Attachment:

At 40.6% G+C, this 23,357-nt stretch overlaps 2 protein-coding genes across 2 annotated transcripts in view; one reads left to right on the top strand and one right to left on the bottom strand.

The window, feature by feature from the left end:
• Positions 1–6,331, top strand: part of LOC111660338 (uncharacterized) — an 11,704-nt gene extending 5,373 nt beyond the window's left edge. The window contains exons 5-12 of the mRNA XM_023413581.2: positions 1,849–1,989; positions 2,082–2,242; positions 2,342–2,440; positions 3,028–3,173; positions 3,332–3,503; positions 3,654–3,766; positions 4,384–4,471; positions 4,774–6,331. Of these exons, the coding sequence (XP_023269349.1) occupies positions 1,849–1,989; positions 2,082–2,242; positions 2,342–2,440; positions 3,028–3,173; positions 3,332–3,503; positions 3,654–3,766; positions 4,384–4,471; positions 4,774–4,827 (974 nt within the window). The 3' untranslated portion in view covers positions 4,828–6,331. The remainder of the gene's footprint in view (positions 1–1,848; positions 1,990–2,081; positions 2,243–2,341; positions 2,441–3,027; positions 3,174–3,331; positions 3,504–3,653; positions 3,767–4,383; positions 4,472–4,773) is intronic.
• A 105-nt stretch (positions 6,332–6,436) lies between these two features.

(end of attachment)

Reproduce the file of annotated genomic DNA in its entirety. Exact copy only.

At 40.6% G+C, this 23,357-nt stretch overlaps 2 protein-coding genes across 2 annotated transcripts in view; one reads left to right on the top strand and one right to left on the bottom strand.

The window, feature by feature from the left end:
• Positions 1–6,331, top strand: part of LOC111660338 (uncharacterized) — an 11,704-nt gene extending 5,373 nt beyond the window's left edge. The window contains exons 5-12 of the mRNA XM_023413581.2: positions 1,849–1,989; positions 2,082–2,242; positions 2,342–2,440; positions 3,028–3,173; positions 3,332–3,503; positions 3,654–3,766; positions 4,384–4,471; positions 4,774–6,331. Of these exons, the coding sequence (XP_023269349.1) occupies positions 1,849–1,989; positions 2,082–2,242; positions 2,342–2,440; positions 3,028–3,173; positions 3,332–3,503; positions 3,654–3,766; positions 4,384–4,471; positions 4,774–4,827 (974 nt within the window). The 3' untranslated portion in view covers positions 4,828–6,331. The remainder of the gene's footprint in view (positions 1–1,848; positions 1,990–2,081; positions 2,243–2,341; positions 2,441–3,027; positions 3,174–3,331; positions 3,504–3,653; positions 3,767–4,383; positions 4,472–4,773) is intronic.
• A 105-nt stretch (positions 6,332–6,436) lies between these two features.